Letty Stegall was deported earlier this year.
Her family says they will not support President Donald Trump.
Letty, an illegal alien, had a US Social Security card.
Letty Stegall popped up on the radar after she was arrested on a DUI charge.
That was in 2012 when Obama was president.
She was deported this year.
Letty says she is paying the price for her drunk driving arrest but is also convinced that her deportation was unfair.
It took the AP until the 24th paragraph to admit Letty Stegall was arrested for drunk driving during the Obama years.
Ryan Saavedra reported:
19th paragraph: AP finally mentions she was arrested (DUI) and spent a month in jail which alerted ICE of her illegal immigration status.
24th paragraph: "Officially, Stegall’s deportation process began under President Barack Obama."https://t.co/NJIAdflbrW pic.twitter.com/YdHFp2tunh
— Ryan Saavedra 🇺🇸 (@RealSaavedra) July 24, 2018
The AP did not mention she was arrested during the Obama years until the 24th paragraph.
Via the AP:
It’s almost as if Letty Stegall is there, back home in the United States, beside her daughter to prod her awake for school. When her husband goes to the grocery store, she fusses over the list with him. At the bar she helped run, she still gives regulars a warm welcome, and around the dinner table at night, she beams when she sees what her family managed to cook.
But Stegall’s face only appears on a screen, and her words come in unreliable cell connections and a barrage of texts. Lives once lived together are divided by some 1,600 miles. A woman who married an American and gave birth to an American and who came to think of herself as American, too, is now deported to her native Mexico.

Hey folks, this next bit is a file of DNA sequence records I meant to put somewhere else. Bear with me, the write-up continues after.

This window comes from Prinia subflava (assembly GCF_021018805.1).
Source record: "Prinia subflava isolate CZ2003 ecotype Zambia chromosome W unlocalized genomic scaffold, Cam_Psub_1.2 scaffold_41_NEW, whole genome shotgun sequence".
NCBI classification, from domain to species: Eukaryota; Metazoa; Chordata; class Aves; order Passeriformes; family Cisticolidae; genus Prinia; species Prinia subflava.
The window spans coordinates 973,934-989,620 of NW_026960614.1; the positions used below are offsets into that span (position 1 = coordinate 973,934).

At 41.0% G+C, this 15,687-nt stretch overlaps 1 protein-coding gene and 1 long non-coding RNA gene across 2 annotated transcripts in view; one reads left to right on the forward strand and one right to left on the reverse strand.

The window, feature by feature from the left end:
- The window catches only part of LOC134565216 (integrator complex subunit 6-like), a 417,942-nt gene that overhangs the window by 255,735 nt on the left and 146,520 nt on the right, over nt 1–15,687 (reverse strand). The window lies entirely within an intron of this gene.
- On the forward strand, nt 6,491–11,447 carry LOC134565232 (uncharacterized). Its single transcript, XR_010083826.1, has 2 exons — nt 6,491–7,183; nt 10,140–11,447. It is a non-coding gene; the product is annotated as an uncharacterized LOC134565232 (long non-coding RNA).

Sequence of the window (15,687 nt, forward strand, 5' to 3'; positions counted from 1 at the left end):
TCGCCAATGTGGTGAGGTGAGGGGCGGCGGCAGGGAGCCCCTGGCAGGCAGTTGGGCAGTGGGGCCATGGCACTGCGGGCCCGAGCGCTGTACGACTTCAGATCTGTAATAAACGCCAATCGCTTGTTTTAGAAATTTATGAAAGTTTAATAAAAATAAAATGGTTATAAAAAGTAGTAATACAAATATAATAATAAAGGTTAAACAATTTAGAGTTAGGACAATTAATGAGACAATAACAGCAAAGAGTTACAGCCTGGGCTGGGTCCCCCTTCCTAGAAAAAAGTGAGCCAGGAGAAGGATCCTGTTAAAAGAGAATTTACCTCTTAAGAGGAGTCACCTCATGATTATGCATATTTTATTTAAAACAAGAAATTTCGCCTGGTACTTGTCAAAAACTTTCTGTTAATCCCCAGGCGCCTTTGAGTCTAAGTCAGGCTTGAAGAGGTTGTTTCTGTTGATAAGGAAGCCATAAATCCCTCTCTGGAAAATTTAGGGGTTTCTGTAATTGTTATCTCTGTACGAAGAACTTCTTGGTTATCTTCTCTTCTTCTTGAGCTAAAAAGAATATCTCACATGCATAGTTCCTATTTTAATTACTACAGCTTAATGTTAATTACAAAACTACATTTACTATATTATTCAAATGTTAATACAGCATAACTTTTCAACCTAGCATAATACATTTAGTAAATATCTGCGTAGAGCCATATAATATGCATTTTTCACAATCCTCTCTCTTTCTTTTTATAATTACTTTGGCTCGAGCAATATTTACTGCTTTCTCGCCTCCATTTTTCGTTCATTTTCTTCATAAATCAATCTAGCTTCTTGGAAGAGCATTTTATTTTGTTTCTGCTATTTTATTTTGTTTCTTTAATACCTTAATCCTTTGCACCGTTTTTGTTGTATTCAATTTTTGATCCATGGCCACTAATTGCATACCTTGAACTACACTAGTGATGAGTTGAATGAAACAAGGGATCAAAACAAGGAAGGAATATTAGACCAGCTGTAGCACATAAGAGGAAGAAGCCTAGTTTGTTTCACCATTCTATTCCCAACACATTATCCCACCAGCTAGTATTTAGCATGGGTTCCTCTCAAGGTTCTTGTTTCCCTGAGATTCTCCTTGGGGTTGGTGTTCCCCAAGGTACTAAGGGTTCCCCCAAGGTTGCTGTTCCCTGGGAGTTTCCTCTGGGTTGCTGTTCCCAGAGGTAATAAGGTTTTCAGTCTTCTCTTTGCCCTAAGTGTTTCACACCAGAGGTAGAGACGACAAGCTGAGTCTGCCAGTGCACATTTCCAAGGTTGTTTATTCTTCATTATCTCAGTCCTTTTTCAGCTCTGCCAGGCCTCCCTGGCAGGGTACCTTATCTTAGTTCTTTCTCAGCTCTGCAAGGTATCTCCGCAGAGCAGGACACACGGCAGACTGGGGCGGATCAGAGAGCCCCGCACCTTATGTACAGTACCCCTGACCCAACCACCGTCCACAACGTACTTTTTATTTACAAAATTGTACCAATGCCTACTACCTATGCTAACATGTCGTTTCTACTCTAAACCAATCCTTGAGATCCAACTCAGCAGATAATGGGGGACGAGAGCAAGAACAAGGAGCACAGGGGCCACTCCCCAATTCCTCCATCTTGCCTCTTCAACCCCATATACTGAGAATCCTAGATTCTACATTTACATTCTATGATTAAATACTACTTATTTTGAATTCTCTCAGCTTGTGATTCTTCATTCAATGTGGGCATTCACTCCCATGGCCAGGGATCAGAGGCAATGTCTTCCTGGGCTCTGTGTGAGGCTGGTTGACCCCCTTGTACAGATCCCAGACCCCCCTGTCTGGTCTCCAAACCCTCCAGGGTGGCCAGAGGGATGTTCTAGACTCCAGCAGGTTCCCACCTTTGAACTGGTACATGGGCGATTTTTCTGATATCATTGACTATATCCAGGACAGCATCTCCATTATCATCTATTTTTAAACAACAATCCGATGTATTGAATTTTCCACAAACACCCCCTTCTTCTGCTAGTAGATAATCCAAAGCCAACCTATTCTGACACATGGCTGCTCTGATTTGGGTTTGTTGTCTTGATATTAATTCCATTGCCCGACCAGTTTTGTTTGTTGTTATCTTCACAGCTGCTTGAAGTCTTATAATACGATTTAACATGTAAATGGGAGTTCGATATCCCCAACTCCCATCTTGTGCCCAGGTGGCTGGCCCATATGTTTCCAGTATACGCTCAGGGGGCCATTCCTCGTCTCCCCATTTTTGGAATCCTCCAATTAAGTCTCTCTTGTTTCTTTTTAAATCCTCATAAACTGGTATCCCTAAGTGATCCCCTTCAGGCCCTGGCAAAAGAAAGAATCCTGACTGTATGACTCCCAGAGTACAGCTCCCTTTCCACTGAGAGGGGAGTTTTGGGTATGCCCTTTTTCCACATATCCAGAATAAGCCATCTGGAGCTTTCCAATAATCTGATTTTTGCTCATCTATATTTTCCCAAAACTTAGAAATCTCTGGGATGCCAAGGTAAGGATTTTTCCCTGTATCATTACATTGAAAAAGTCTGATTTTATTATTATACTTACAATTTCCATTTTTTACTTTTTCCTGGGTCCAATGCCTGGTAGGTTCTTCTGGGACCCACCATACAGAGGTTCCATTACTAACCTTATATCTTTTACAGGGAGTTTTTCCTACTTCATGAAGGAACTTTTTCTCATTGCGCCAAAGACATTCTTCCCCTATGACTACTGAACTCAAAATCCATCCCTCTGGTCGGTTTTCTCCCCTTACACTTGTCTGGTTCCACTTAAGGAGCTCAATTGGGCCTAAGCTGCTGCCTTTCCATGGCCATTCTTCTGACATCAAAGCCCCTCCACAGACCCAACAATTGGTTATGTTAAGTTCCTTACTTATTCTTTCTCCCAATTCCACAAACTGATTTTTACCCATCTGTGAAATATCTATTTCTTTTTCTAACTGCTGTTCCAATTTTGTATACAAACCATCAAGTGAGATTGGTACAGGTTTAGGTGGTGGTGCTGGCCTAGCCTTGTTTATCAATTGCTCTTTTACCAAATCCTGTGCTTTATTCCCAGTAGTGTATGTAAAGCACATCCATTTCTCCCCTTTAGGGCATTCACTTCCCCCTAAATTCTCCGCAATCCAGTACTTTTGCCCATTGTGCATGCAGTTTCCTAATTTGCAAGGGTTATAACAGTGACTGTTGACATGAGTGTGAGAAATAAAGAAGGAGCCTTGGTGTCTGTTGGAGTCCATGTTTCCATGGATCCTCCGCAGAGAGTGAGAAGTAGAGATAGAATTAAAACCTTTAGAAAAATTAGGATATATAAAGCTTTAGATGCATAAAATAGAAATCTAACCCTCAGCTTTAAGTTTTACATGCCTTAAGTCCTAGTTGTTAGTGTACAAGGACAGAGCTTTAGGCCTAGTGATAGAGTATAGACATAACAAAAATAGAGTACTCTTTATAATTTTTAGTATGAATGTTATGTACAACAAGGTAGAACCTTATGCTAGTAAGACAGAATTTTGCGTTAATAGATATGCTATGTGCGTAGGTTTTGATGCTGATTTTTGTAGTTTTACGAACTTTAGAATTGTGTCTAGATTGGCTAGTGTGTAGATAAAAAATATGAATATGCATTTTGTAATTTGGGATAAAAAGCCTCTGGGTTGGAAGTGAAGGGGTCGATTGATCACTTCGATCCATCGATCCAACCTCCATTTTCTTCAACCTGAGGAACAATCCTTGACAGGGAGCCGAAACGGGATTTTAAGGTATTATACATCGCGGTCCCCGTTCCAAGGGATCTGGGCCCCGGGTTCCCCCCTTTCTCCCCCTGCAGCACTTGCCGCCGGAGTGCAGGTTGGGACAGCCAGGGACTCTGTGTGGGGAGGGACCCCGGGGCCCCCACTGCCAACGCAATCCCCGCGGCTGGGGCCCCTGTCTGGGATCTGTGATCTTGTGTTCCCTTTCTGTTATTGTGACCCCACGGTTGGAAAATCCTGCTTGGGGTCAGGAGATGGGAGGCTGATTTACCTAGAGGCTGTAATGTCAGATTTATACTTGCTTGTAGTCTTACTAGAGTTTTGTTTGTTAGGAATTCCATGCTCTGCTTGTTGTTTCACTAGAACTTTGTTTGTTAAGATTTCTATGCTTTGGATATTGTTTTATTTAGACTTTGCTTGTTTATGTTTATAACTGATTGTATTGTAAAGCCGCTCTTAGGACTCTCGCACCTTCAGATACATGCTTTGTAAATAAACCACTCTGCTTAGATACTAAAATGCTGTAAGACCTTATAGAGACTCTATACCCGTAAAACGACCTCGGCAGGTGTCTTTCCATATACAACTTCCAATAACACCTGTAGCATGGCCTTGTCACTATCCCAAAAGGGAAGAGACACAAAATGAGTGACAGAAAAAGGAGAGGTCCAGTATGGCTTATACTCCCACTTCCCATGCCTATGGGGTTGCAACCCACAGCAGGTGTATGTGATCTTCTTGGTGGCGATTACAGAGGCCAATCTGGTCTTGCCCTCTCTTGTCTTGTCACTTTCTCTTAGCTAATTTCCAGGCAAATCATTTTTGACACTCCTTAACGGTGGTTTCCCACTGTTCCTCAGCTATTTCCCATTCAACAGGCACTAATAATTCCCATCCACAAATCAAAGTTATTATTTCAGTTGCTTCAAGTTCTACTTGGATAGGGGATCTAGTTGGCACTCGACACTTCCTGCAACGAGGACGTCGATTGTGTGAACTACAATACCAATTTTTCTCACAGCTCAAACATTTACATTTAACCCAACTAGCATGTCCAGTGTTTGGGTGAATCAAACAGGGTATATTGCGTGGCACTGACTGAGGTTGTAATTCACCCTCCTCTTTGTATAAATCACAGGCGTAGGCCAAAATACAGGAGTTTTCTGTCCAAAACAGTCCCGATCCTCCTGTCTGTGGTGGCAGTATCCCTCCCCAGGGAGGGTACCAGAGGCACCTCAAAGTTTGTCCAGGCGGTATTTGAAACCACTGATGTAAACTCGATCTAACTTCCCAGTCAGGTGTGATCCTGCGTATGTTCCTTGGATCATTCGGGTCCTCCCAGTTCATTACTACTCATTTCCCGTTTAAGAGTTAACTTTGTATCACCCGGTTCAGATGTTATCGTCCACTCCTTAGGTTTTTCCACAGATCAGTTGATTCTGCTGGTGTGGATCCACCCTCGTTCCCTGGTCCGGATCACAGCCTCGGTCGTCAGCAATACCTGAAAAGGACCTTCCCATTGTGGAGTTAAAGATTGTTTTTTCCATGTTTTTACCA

“I wish I was there. That’s all that I want,” she says of her life in Kansas City, Missouri. “I want my family back.”
As the United States takes a harder line on immigration, thousands who called the country home are being forced to go. Often, they leave behind spouses and children with American citizenship and must figure out how to go on with families fractured apart. Studies have found an estimated 8 million to 9 million Americans — the majority of them children — live with at least one relative who is in the country illegally, and so each action to deport an immigrant is just as likely to entangle a citizen or legal U.S. resident…
…Six years earlier, police had pulled her over a few blocks from her house and charged her with misdemeanor drunken driving. The arrest made authorities aware that she was in the U.S. illegally. Stegall spent a month in jail and her case went into the immigration system.
She cries as she recounts the incident, mindful she might not be in this situation had she not gotten behind the wheel. She sees that she is paying the price for her mistake but is also convinced that her deportation was unfair.
She wonders why the government’s crackdown efforts seem to focus on her and other low-level criminals instead of the “bad hombres” that Trump said he’d banish. Don’t her daughter and husband have a right to keep their family intact? Don’t her years of paying taxes, of learning English, of living an otherwise pristine life count for anything?
“They didn’t take out the people who are dangerous,” says Stegall, 41. “The murderers are still there. The gangsters are still there. The rapists are still there.”
While U.S. Immigration and Customs Enforcement often touts the criminal convictions of those rounded up, arrests of migrants with convictions for offenses such as driving under the influence (59,985 in fiscal year 2017) outnumber those of immigrants previously convicted for homicide, sexual assault or kidnapping. (Those collectively totaled 6,553 in 2017.) Meantime, arrests of immigrants without criminal convictions have increased significantly since Trump took office.